Some students ask many questions, but fail to ask the really crucial ones. Some students don’t ask at all, but might be considering these questions anyway. In this article, I’m going to talk about the question that you have to ask yourself about your current Chinese program (or one you’re planning of enrolling in) and your Chinese teacher.
This question is fundamental one and many students overlook it, perhaps because they want to dive straight in “and learn some Chinese”. Most teachers will not encourage students to ask this question either, but I will. Here it is:
What will you not learn from this teacher/course?
For obvious reasons, the answer to this question isn’t usually introduced along with the syllabus the first time you attend class, and neither is it posted on the school’s website. Teachers won’t highlight their own weaknesses, schools won’t tell students what they won’t learn from attending their courses. If they do, that’s a very good sign indeed.
Most of the time, however, you need to consider this question yourself. This is about taking responsibility for your own learning. You’re the one who will suffer if anything goes wrong. The basic principle is to take your own long-term goals and compare them to the curriculum of your Chinese course/program. Don’t be fooled by the flowery language, look at the actual requirements. They will most likely not be the same as your goals.
For instance, some teachers will say that speaking is important, but yet only have written exams. This phenomenon isn’t limited to teachers, of course, which is why I’ve written an entire article about it here. It’s frighteningly common among teachers to be unaware of how their choices of examinations and assessments influence how students plan their learning.
Consider the course you’re in or want to enrol in
The factors you need to consider are of course many more than I can easily list here, but one of the most important one for language studies is the size of the class. If you’re after oral proficiency in Chinese and there are twenty students in each class, you can rest assured that speaking and pronunciation won’t be what you see the most of.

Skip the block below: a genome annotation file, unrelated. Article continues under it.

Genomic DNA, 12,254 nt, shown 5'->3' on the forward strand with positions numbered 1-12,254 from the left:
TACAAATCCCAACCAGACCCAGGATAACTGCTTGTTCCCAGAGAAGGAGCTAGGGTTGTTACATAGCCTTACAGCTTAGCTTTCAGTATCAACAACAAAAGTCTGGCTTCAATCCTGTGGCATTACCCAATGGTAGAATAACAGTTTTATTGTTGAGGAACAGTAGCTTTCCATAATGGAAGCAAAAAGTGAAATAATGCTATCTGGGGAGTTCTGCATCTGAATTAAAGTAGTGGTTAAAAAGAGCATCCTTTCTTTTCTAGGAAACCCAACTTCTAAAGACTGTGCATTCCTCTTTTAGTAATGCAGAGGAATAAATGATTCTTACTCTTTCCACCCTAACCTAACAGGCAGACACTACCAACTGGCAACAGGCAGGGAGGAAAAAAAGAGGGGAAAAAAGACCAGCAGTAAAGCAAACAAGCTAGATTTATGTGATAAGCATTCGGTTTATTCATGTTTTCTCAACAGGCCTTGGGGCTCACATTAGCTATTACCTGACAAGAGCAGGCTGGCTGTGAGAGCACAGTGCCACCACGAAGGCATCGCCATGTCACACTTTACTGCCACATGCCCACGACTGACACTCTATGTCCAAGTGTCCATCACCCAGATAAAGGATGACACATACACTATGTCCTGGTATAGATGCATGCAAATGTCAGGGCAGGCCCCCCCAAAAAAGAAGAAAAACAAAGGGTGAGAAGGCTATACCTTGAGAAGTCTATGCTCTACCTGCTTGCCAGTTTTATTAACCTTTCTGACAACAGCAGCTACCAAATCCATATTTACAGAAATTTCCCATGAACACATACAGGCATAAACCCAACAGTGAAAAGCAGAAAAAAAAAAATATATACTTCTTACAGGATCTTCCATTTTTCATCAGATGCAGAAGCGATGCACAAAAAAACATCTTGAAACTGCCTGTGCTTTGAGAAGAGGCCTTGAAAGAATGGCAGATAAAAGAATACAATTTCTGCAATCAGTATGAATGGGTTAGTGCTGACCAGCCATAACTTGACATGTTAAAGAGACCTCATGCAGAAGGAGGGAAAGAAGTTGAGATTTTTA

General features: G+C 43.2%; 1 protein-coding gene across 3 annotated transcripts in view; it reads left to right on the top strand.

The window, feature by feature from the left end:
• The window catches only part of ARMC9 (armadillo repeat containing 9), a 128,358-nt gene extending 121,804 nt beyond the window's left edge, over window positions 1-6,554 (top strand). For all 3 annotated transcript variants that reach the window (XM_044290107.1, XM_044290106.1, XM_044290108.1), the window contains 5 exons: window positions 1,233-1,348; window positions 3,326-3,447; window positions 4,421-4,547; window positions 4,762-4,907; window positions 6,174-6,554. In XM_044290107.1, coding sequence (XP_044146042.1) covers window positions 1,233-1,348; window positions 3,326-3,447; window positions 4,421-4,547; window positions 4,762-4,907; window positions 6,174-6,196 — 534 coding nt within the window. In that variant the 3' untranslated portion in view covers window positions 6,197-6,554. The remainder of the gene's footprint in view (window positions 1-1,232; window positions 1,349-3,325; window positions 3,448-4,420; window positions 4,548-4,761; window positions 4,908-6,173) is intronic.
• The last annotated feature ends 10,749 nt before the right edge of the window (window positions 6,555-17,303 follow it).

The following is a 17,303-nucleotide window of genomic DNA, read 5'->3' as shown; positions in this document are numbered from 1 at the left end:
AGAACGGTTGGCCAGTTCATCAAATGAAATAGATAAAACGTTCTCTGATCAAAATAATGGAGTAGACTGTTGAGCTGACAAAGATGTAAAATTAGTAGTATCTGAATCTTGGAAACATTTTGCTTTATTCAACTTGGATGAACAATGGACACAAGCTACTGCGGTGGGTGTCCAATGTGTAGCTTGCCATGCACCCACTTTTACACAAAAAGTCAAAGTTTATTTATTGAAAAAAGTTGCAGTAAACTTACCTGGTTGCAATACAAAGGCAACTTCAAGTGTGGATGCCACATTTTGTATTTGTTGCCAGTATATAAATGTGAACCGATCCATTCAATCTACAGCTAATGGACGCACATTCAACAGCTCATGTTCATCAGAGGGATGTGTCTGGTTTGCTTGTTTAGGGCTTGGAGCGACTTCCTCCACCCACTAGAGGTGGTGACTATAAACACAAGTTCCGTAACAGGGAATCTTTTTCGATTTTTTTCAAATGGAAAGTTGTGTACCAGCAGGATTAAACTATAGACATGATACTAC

In fact, I have attended several classes that were called “conversational Chinese”, but turned out to be mostly about listening to the teacher and reading dialogues in a book. I would argue that class size is the most important factor when deciding where to go for Chinese classes.
Analyse your teacher’s capabilities and resources
In a perfect world, teachers would be able to teach you everything with ease and they would be provided with sufficient resources to do so. This isn’t the case, though. Native speakers sometimes struggle with explaining the grammar or pronunciation of their own language. Foreigners like me find it hard to teach open conversation classes because we lack sufficient “language feeling” (语感) to be able to say for sure whether a phrase sounds natural or not.
On the other hand, advanced second language learners know much more about the process of learning Chinese as an adult than most native speakers. Each teacher has his or her strengths and weaknesses. You need to figure out what they are and see how they tally with your own goals and ambitions. Naturally, this involves more than the teacher, because even the best teacher might have limited resources (especially time).
Take note of what you won’t learn
You’re unlikely to find someone who can provide you with everything you want in the way you want it. This doesn’t mean that you should quit your course or stop hiring a private tutor, it just means that you should take note of the things you won’t learn and make sure you learn them in some other way.
If you find out that your courses are very heavy on reading and listening, find people to talk with on your spare time. If you can’t understand your teachers corrections for your tones or your teacher don’t have time to correct you, hire someone to do it and practice on your own.
When learning something as complex as a language, we shouldn’t focus on everything at once anyway, so focus on what you think is most beneficial for you at the moment and try to find ways of reinforcing other areas later, perhaps with a different teacher or in a different program.
Hacking Chinese is one answer
The reason I launched Hacking Chinese in the first place is that I found that most teachers don’t tell students about how to learn, either because they don’t know (this is surprisingly common) or because they don’t have time (also a common reason, see the discussion about class size above).